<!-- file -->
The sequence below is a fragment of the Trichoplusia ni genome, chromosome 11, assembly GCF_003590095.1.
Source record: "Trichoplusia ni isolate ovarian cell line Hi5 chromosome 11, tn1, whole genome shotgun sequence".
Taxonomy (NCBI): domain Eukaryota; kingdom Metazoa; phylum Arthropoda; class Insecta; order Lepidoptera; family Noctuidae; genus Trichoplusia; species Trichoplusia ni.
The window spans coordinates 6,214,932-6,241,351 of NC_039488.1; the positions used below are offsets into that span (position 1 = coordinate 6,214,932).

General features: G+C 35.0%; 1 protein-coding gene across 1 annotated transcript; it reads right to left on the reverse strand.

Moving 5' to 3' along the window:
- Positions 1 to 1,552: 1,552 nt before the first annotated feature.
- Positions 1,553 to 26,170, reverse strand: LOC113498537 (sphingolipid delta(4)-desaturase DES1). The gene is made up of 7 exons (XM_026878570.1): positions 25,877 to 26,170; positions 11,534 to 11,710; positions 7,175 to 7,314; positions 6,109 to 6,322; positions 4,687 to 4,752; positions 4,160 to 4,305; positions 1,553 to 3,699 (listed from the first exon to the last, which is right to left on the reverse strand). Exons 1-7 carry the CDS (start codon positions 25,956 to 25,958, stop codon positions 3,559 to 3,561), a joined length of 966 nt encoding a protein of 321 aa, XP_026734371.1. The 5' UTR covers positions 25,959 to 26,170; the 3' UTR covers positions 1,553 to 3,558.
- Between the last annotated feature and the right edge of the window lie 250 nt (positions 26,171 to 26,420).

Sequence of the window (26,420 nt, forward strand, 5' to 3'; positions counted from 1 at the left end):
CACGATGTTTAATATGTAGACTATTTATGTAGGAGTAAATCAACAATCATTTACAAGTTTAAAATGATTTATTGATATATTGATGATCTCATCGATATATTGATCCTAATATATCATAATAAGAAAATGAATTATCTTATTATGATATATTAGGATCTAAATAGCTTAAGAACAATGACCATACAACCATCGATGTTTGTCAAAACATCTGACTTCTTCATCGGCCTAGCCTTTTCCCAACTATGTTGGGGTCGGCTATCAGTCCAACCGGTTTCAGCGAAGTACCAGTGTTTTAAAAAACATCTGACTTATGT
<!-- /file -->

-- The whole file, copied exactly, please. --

The sequence below is a fragment of the Trichoplusia ni genome, chromosome 11, assembly GCF_003590095.1.
Source record: "Trichoplusia ni isolate ovarian cell line Hi5 chromosome 11, tn1, whole genome shotgun sequence".
Taxonomy (NCBI): domain Eukaryota; kingdom Metazoa; phylum Arthropoda; class Insecta; order Lepidoptera; family Noctuidae; genus Trichoplusia; species Trichoplusia ni.
The window spans coordinates 6,214,932-6,241,351 of NC_039488.1; the positions used below are offsets into that span (position 1 = coordinate 6,214,932).

General features: G+C 35.0%; 1 protein-coding gene across 1 annotated transcript; it reads right to left on the reverse strand.

Moving 5' to 3' along the window:
- Positions 1 to 1,552: 1,552 nt before the first annotated feature.
- Positions 1,553 to 26,170, reverse strand: LOC113498537 (sphingolipid delta(4)-desaturase DES1). The gene is made up of 7 exons (XM_026878570.1): positions 25,877 to 26,170; positions 11,534 to 11,710; positions 7,175 to 7,314; positions 6,109 to 6,322; positions 4,687 to 4,752; positions 4,160 to 4,305; positions 1,553 to 3,699 (listed from the first exon to the last, which is right to left on the reverse strand). Exons 1-7 carry the CDS (start codon positions 25,956 to 25,958, stop codon positions 3,559 to 3,561), a joined length of 966 nt encoding a protein of 321 aa, XP_026734371.1. The 5' UTR covers positions 25,959 to 26,170; the 3' UTR covers positions 1,553 to 3,558.
- Between the last annotated feature and the right edge of the window lie 250 nt (positions 26,171 to 26,420).

Sequence of the window (26,420 nt, forward strand, 5' to 3'; positions counted from 1 at the left end):
CACGATGTTTAATATGTAGACTATTTATGTAGGAGTAAATCAACAATCATTTACAAGTTTAAAATGATTTATTGATATATTGATGATCTCATCGATATATTGATCCTAATATATCATAATAAGAAAATGAATTATCTTATTATGATATATTAGGATCTAAATAGCTTAAGAACAATGACCATACAACCATCGATGTTTGTCAAAACATCTGACTTCTTCATCGGCCTAGCCTTTTCCCAACTATGTTGGGGTCGGCTATCAGTCCAACCGGTTTCAGCGAAGTACCAGTGTTTTAAAAAACATCTGACTTATGT